Like a lot of people, when Kim Kardashian, who is famous only because she (and everyone in her family) is a celebrity, named her new line of body-shaping underwear “Kimono,” I was appalled. I thought the headline was a joke — you know, “fake news.”
The choice of name was dumb because — duh — kimonos are a traditional Japanese outer garment and have nothing to do with underwear. But there was some logic in calling her line of undies, though I doubt she knew this when she settled on the brand name: mono means “thing,” so calling a Kim Kardashian product “Kim-mono” sorta makes sense as “Kim’s thing.”
Still, it was a stupid move, especially when she filed trademarks so nobody else could use “kimono.” I’d like to have seen her taking a Japanese shop to court for selling a kimono, when the family that owns the shop has probably been making and selling kimonos for hundreds of years.
That’s the kind of respect for cultural tradition that Kardashian clearly lacks. To be fair, Kardashian’s family on her father’s side is Armenian, so she may be more attuned to that culture, cradled next to Turkey between the Middle East and Eastern Europe, more than Japan.
The thing is, kimono as a word, idea and garment can’t be “owned” by a Western company to represent a Western product. It has a long and distinguished history as a garment for both men and women, and depending on the fabric and pattern, for all levels of society.
The kimono first arrived from China (as many things in Japanese culture have) during the Tang Dynasty and Japan’s Heian Period (794-1192 CE). During the Edo period, when Japan was isolated from foreign influence and samurai culture and arts developed, the modern kimono, with its long sleeves and formal wide obi belts, evolved.
When I was growing up in Japan in the early 1960s, it wasn’t unusual to see women in even big cities like Tokyo wearing a kimono. Not fancy, colorful ones necessarily, but functional clothes for everyday shopping or housework in muted colors.
Today, if you see a kimono in public, it’s probably for a special occasion like a traditional wedding, or a tourist who paid to wear one for a few hours and pretends to be a geisha.
I have a yukata, a cotton summer kimono, that my wife’s grandmother gave me one year to wear during Obon dances to honor my ancestors. And when my grandmother in Hokkaido passed away, my uncle shipped me her rattan trunk of her kimono and obi. Again, they’re not fancy or colorful — she was a shopkeeper — but I treasure them.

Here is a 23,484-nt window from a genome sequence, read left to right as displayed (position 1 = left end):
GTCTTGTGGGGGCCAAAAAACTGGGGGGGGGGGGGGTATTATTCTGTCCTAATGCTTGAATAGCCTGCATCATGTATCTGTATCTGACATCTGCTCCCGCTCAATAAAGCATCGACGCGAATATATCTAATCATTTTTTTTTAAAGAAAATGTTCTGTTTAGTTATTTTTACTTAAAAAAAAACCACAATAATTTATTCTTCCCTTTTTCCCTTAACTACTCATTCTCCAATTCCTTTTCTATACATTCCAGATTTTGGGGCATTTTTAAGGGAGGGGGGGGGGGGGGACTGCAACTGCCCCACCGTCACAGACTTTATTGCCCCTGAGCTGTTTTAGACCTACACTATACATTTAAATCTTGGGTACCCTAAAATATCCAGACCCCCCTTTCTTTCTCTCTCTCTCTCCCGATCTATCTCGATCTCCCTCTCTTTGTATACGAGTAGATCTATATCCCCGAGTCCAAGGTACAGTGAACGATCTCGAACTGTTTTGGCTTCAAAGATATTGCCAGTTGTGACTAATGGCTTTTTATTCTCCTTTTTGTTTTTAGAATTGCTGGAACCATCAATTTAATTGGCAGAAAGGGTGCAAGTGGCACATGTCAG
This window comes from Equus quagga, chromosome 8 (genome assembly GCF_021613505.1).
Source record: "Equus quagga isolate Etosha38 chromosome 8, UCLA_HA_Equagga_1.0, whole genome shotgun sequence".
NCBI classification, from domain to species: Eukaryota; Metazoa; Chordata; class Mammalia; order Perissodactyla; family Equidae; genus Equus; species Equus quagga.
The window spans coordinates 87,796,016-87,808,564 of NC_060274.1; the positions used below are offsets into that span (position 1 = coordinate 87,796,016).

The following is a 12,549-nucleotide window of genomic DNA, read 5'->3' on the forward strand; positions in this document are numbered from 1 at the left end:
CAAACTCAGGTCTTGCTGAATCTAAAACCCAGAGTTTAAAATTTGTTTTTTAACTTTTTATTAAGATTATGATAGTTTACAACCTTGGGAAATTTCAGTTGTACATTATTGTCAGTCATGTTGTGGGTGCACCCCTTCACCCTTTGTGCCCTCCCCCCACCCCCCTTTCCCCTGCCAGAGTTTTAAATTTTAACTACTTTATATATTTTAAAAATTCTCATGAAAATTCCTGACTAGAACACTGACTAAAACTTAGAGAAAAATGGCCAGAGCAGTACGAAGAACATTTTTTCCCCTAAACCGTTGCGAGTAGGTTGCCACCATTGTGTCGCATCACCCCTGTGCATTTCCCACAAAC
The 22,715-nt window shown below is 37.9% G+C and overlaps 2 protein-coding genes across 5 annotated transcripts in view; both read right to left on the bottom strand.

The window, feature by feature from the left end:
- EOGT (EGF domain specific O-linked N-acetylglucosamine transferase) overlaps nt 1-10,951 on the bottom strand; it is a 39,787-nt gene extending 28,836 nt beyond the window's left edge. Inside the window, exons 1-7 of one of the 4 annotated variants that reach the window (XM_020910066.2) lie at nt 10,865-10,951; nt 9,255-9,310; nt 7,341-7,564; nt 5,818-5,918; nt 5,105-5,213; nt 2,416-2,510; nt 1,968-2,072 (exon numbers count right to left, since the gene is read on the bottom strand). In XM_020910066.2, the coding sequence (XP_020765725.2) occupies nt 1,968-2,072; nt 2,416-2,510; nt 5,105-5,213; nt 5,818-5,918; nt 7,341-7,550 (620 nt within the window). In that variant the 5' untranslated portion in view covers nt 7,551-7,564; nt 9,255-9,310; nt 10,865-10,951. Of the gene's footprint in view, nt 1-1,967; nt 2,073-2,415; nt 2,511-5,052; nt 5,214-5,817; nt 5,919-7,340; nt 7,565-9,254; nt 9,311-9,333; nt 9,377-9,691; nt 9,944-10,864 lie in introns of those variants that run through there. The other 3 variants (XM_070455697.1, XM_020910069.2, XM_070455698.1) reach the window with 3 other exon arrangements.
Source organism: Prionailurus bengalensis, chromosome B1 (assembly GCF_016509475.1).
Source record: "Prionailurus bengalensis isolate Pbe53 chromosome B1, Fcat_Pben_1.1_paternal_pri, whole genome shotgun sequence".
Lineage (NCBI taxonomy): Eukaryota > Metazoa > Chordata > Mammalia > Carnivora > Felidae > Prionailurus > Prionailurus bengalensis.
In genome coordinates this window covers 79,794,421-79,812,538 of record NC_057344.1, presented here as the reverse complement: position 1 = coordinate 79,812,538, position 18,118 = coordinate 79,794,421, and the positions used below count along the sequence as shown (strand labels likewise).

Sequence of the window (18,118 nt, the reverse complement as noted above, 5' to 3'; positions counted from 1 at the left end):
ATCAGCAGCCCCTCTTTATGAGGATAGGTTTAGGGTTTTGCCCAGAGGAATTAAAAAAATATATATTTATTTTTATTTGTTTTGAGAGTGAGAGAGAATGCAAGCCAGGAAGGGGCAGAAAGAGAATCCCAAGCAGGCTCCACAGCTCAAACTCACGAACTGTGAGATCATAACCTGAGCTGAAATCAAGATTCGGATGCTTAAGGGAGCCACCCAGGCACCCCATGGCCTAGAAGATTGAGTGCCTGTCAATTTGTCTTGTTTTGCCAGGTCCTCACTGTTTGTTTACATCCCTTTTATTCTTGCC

Kimono have become such a part of the visual and cultural language of Japan that the city of Kyoto, itself one of the treasures of Japanese culture, announced this year that it’s submitting kimonos for UNESCO’s list of “intangible cultural heritage.”
Kyoto’s mayor wrote a letter to Kardashian when the Kimono line was announced, which eloquently urged her to change her mind:
Ms. Kim Kardashian West
Kimono Intimates, Inc.
“I am writing this letter to convey our thoughts on Kimono and ask you to reconsider your decision of using the name Kimono in your trademark.
“Kimono is a traditional ethnic dress fostered in our rich nature and history with our predecessors’ tireless endeavours and studies, and it is a culture that has been cherished and passed down with care in our living. Also, it is a fruit of craftsmanship and truly symbolizes sense of beauty, spirits and values of Japanese.
“In recent years, we see not only Japanese but also many foreign tourists wearing Kimono and strolling around in Kyoto and cities in Japan. It is a proof that Kimono, that we are proud of as our traditional culture, is loved by people from around the world.
“We are currently undertaking initiatives nationally to make ‘Kimono Culture,’ symbol of our culture and spirits, registered to UNESCO’s Intangible Cultural Heritage list. We think that the names for “’Kimono’ are the asset shared with all humanity who love Kimono and its culture, therefore they should not be monopolized.
“I would like you to visit Kyoto, where many Japanese cultures including Kimono have been cherished, to experience the essence of Kimono Culture and understand our thoughts and our strong wish.”
Mayor of Kyoto
After a week of social media abuse and then this letter, Kardashian wisely announced that she’ll choose a different name for her underwear line.
Some people, including a couple of social media acquaintances of mine, thought this was one of those fights over “political correctness” and shrugged off the controversy with a “who cares?”
I do, and so do a lot of people, not just Japanese either. This issue wasn’t just about wringing hands over political correctness. It was about an unthinking act of cultural appropriation that would change the meaning of one of the most-revered Japanese words, one that’s known around the world for something other than.
I don’t think Kardashian is racist (Google what happened to Armenians), or even opportunistic. I didn’t imagine her wiggling her fingers together à la “The Simpsons’” Mr. Burns, plotting how she’s going to tear away the traditional kimono to show how Kim’s mono holds in a big butt.
I just think she was oblivious to any possible ripple effects and was genuinely surprised when the controversy hit the proverbial fan. In a Wall Street Journal interview, she said she had “innocent intentions” and admitted, “You would think we would have obviously thought it through a little bit deeper.”
Like I said at the beginning, “Duh.”
Gil Asakawa is a former chair of the Pacific Citizen Editorial Board and author of “Being Japanese American” (Second Edition, Stone Bridge Press, 2015). He blogs at www.nikkeiview.com.